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Missouri House and Senate give first-round approval to student transfer fixes

Marshall Griffin/St. Louis Public Radio
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Two bills to address Missouri's student transfer law won approval late Tuesday — one in each chamber of the legislature. Both would require accreditation of individual schools rather than whole districts and would set new transfer guidelines to prevent overcrowding.

The State Board of Education would also have the authority to lapse part or all of an unaccredited school district under both bills. Both Senate Bill 1 and House Bill 42 received first-round approval, also known as "perfection."

The House perfected its version of the proposal first, passing it on a mostly partisan vote of 112-44, which is a few votes more than needed to override a veto if Gov. Jay Nixon finds fault with it.

"We have one chance today, this year, to make a difference, to change the status quo, and to provide an opportunity for these children to get out of the vicious cycle that they've been in year after year after year," said state Rep. Caleb Rowden, R-Columbia.  "It's not the silver bullet, it's not going to fix every problem, but I can guarantee you it's going to fix some of them."

Another provision would require school districts to transfer ownership of vacant buildings to any charter schools that ask for them at fair market value. Missouri Legislative Black Caucus chair Brandon Ellington, D-Kansas City, objected to that provision.

"If (you) truly want to work on it, you should work with people from the minority party, in particular, people that have these schools in their area," Ellington said. "That way, we can craft a plan that does not have the potential for victimizing people in that area by losing the buildings that their public dollars pay for."

Before the vote, an amendment was floated to cap the amount of tuition receiving school districts can charge unaccredited sending districts. It was sponsored by state Rep. Clem Smith, D-Velda Village Hills.

"This is supposed to be a transfer bill, and I'm just trying to help out with some certainty with (the Normandy school district) that was badly damaged (by) a law that was rolled out without a proper funding mechanism in there," Smith said.

However, Smith’s amendment was not adopted.

Senate Bill 1 perfected

Less than three hours later, the Missouri Senate perfected its version of the student transfer bill.

Much of the debate on SB1 focused on the expansion of virtual schools and how many students could transfer to online schools from an unaccredited district. Nixon vetoed last year's bill, SB 493, mostly because it would have allowed students in St. Louis, St. Louis County, and Jackson County to transfer to private, non-sectarian schools at the sending district's expense. After discussion between the Senate education committee and the Nixon administration, state Sen. David Pearce, R-Warrensburg, said he was told that Nixon would support the virtual and charter school expansion instead.

"The No. 1 thing he wanted (removed from) the bill this year was the private, non-sectarian (language)," Pearce said. "If we took that out, then he would entertain the expansion of charter schools and virtual schools, (and) that's exactly what we've done in this bill."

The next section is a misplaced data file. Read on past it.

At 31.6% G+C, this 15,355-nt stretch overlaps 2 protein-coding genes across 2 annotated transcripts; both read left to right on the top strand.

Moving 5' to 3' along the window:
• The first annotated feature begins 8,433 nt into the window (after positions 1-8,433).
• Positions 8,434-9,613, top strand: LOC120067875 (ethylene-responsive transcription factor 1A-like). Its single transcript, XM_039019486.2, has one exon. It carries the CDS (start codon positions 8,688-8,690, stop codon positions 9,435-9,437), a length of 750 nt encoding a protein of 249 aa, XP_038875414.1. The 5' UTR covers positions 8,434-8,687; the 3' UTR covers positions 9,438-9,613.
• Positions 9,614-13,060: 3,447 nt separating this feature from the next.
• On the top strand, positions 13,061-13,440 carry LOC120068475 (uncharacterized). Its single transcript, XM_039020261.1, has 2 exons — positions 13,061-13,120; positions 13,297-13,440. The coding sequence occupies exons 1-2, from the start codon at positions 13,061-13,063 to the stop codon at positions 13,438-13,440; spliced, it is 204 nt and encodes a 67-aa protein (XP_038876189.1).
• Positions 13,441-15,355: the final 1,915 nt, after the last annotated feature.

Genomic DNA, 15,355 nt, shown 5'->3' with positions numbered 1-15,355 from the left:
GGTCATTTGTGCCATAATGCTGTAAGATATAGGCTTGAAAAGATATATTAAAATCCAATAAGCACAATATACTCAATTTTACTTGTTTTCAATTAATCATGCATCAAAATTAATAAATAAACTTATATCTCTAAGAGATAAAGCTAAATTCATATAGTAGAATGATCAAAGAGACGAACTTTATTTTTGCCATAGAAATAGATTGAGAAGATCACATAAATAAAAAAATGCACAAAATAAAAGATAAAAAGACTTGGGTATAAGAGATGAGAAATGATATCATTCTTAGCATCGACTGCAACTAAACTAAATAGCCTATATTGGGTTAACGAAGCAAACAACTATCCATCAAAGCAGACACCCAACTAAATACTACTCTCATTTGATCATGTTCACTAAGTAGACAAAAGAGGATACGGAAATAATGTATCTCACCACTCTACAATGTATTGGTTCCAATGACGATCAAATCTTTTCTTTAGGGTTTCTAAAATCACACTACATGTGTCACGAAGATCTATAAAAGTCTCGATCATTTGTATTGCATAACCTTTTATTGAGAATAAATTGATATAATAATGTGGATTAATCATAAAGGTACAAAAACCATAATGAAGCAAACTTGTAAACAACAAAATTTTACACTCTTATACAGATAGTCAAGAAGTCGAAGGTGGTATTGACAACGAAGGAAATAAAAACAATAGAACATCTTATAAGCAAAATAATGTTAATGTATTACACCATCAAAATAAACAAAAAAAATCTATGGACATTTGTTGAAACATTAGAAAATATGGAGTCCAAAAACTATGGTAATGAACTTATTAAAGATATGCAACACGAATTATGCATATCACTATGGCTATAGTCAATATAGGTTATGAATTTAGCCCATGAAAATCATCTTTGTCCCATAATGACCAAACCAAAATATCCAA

The unofficial agreement is summed up in an amendment to allow students in provisionally accredited or unaccredited districts, and those in districts with provisionally or unaccredited scores, to be able to transfer to virtual schools. Students would be able to transfer to another district or pursue the virtual or charter school option only after they filled the open slots for accredited schools in their current district.

Similar to the House version, SB1 does not force receiving school districts to accept lower rates for tuition from the sending district. The unaccredited district currently has to pay the transferring student's tuition and, in some cases, transportation costs. If passed, SB1 would require only unaccredited K-8 schools to cover transportation costs.

Also similar to last year, SB1 allows the receiving school district to determine the amount of tuition required. If the district were to charge 70 percent or less than the sending district's tuition, student scores would not be counted for five years. If the receiving district charged less than 90 percent, 10 percent of the tuition could be paid from a state fund for supplemental tuition.

State Sen. Maria Chappelle-Nadal, D-University City, later successfully added an amendment that says students who join another school later in the year will be counted as only 30 percent of a student who has attended the school since Day 1. State Sen. Jill Schupp, D-Creve Coeur, expressed concern with the amendment.

"We are saying that after a year in our school, we still don't believe we have had enough time with you, perhaps, to get you up to par and where you should be in whatever school district you're attending," Schupp said.

Both the Senate and House versions of the student transfer fix are expected to be voted on again before the end of the week, most likely on Thursday.

The Associated Press contributed to this report.

Follow Marshall Griffin and Ray Howze on Twitter:  @MarshallGReport, @RayHowze

Marshal was a political reporter for St. Louis Public Radio until 2018.

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